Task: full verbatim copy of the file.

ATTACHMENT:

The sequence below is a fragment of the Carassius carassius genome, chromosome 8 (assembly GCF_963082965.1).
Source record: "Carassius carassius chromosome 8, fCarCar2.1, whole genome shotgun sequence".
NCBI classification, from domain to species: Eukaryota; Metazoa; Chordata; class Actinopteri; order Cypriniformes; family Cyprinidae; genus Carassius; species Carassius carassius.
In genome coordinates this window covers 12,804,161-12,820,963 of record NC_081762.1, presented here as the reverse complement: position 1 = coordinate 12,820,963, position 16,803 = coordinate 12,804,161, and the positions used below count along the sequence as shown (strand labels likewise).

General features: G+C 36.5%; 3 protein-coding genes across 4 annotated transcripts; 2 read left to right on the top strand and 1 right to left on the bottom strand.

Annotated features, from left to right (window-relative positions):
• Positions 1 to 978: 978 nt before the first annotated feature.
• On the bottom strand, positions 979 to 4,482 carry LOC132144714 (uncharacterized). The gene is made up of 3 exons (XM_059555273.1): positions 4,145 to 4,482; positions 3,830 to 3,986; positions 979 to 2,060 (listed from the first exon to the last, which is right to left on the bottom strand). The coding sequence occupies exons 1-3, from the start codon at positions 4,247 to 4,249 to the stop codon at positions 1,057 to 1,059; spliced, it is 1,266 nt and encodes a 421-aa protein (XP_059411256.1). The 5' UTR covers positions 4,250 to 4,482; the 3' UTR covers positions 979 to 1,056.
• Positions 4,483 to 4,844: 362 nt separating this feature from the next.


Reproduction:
The sequence below is a fragment of the Carassius carassius genome, chromosome 8 (assembly GCF_963082965.1).
Source record: "Carassius carassius chromosome 8, fCarCar2.1, whole genome shotgun sequence".
NCBI classification, from domain to species: Eukaryota; Metazoa; Chordata; class Actinopteri; order Cypriniformes; family Cyprinidae; genus Carassius; species Carassius carassius.
In genome coordinates this window covers 12,804,161-12,820,963 of record NC_081762.1, presented here as the reverse complement: position 1 = coordinate 12,820,963, position 16,803 = coordinate 12,804,161, and the positions used below count along the sequence as shown (strand labels likewise).

General features: G+C 36.5%; 3 protein-coding genes across 4 annotated transcripts; 2 read left to right on the top strand and 1 right to left on the bottom strand.

Annotated features, from left to right (window-relative positions):
• Positions 1 to 978: 978 nt before the first annotated feature.
• On the bottom strand, positions 979 to 4,482 carry LOC132144714 (uncharacterized). The gene is made up of 3 exons (XM_059555273.1): positions 4,145 to 4,482; positions 3,830 to 3,986; positions 979 to 2,060 (listed from the first exon to the last, which is right to left on the bottom strand). The coding sequence occupies exons 1-3, from the start codon at positions 4,247 to 4,249 to the stop codon at positions 1,057 to 1,059; spliced, it is 1,266 nt and encodes a 421-aa protein (XP_059411256.1). The 5' UTR covers positions 4,250 to 4,482; the 3' UTR covers positions 979 to 1,056.
• Positions 4,483 to 4,844: 362 nt separating this feature from the next.